Former Google Executive Arrested For Alleged Tech Theft

Ilene Eng
By Ilene Eng
August 27, 2019US News
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SAN FRANCISCO—A former Google executive who went to work at Uber has been accused of stealing trade secrets from Google. A United States Attorney announced the charges today in San Francisco.

U.S. Attorney David Anderson announced on August 27 that Anthony Scott Levandowski, 39, is charged with stealing information on self-driving cars while working at Google.

“Levandowski was a high-ranking Google executive, with a responsibility for a major engineering team within Google’s self-driving car project, called Project Chauffeur,” said Anderson.

NTD Photo
Anthony Levandowski, Otto Co-founder and VP of Engineering at Uber, speaks to members of the press during the launch of the pilot model of the Uber self-driving car at the Uber Advanced Technologies Center in Pittsburgh, Pennsylvania, on Sept. 13, 2016. (ANGELO MERENDINO/AFP/Getty Images)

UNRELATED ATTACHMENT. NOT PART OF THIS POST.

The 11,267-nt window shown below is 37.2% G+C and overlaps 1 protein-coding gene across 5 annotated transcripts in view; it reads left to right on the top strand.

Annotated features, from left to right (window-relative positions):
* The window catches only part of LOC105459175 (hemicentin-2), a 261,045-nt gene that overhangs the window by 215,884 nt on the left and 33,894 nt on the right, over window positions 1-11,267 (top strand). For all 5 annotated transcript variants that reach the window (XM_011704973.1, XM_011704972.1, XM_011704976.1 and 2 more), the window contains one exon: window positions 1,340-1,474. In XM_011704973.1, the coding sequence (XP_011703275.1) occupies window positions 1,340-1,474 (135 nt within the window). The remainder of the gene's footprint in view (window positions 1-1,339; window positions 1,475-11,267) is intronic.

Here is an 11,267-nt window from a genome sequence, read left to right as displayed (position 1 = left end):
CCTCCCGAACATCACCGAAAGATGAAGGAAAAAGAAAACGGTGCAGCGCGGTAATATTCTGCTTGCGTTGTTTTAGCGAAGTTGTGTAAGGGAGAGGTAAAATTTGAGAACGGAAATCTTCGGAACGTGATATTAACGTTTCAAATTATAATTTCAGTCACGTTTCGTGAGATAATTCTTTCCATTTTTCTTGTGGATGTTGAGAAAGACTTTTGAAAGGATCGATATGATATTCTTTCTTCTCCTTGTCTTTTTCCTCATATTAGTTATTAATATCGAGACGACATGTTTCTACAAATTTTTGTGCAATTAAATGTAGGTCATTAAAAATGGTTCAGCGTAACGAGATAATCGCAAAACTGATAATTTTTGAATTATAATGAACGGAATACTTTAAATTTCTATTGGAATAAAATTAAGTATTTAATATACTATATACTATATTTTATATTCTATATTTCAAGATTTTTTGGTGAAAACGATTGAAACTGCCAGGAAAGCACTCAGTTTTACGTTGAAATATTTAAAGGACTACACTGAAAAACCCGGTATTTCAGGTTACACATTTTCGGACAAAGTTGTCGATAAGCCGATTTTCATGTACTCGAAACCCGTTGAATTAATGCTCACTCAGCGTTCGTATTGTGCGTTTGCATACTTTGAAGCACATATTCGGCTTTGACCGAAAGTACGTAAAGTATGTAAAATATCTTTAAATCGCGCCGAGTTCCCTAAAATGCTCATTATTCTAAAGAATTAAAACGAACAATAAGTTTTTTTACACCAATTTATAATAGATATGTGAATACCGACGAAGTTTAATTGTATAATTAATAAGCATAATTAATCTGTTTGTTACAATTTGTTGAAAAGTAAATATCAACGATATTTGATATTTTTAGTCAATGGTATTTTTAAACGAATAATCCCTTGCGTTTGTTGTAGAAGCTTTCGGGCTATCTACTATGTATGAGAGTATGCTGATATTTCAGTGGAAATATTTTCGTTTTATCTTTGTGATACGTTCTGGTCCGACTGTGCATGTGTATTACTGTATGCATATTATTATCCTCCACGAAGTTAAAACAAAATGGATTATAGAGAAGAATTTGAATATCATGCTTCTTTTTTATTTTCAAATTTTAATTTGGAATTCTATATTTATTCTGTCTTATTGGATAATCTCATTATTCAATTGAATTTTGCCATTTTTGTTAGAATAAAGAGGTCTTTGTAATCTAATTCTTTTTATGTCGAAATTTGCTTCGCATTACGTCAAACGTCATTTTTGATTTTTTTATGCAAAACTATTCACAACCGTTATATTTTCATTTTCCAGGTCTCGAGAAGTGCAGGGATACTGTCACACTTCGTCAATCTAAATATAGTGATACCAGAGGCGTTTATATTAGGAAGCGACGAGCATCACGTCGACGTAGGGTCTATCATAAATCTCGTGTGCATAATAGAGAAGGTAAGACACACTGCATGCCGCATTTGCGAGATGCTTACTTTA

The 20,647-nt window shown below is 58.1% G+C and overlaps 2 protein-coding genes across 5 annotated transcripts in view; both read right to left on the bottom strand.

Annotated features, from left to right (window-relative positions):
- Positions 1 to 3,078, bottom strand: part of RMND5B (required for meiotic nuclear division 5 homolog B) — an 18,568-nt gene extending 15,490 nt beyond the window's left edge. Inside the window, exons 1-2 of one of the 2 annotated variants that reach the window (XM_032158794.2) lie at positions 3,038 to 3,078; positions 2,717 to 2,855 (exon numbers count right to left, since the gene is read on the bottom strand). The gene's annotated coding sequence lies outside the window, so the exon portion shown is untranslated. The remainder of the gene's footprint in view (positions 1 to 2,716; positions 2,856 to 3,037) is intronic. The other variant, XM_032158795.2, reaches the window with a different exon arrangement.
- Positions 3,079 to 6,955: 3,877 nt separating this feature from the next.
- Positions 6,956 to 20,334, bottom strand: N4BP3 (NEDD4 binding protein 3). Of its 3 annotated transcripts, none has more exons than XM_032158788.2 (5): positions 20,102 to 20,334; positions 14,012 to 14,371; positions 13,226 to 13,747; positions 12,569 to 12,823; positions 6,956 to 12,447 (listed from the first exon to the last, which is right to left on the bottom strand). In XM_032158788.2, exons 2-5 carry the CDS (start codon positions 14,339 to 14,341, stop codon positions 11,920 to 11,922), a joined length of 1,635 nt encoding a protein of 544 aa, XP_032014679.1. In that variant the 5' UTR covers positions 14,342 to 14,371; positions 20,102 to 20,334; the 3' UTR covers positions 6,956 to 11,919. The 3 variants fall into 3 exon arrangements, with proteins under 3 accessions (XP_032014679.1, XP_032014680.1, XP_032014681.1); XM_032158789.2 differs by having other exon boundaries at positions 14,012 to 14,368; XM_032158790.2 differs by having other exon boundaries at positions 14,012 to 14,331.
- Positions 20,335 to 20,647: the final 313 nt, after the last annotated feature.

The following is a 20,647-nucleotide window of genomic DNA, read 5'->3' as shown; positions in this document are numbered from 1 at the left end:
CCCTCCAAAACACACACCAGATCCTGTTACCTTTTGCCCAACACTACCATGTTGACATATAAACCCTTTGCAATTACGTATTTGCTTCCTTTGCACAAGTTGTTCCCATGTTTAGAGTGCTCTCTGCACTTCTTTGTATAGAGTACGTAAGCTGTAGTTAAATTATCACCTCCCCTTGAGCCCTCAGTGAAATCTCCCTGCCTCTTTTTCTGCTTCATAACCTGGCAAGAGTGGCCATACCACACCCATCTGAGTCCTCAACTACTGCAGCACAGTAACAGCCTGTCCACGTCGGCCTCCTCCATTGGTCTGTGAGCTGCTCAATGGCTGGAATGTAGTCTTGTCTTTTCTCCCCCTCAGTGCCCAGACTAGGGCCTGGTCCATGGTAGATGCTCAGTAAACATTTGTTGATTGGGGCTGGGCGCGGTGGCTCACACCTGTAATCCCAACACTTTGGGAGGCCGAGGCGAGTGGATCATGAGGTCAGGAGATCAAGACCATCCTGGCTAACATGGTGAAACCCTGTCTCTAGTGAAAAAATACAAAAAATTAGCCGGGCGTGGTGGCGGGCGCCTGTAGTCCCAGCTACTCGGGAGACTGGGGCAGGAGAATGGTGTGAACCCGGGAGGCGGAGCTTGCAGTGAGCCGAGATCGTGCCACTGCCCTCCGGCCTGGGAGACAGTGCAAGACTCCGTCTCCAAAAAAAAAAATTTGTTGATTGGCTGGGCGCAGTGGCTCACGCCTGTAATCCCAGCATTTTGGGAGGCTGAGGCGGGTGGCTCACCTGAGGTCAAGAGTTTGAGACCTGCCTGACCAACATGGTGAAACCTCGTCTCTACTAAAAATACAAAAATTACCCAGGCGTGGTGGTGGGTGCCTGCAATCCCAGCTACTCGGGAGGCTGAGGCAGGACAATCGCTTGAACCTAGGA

According to a news release from the Department of Justice, Levandowski worked on Google’s self-driving car project from 2009 until he resigned in January 2016.

Back then, he led the Light Detecting and Ranging, or LiDAR, engineering team. The project consisted of Google’s plans for self-driving car technology.

“All of us have the right to change jobs,” said U.S. Attorney Anderson in the release, “none of us has the right to fill our pockets on the way out the door. Theft is not innovation.”

The former Google executive allegedly downloaded secure files about the project’s engineering, manufacturing, and business information. This included instructions on installing and testing LiDAR technology.

“These are the crown jewels of companies. These are heavily protected confidential information and accessible on a need to know basis,” said FBI agent John Bennett.

At the time he took the files, Levandowski was allegedly involved with two companies that were competitors of Google, Tyto LiDAR LLC and Ottomotto.

The indictment charged him with 33 counts of theft and attempted theft of trade secrets. If convicted, Levandowski would face a maximum sentence of 10 years in prison and a fine of $250,000, plus restitution.

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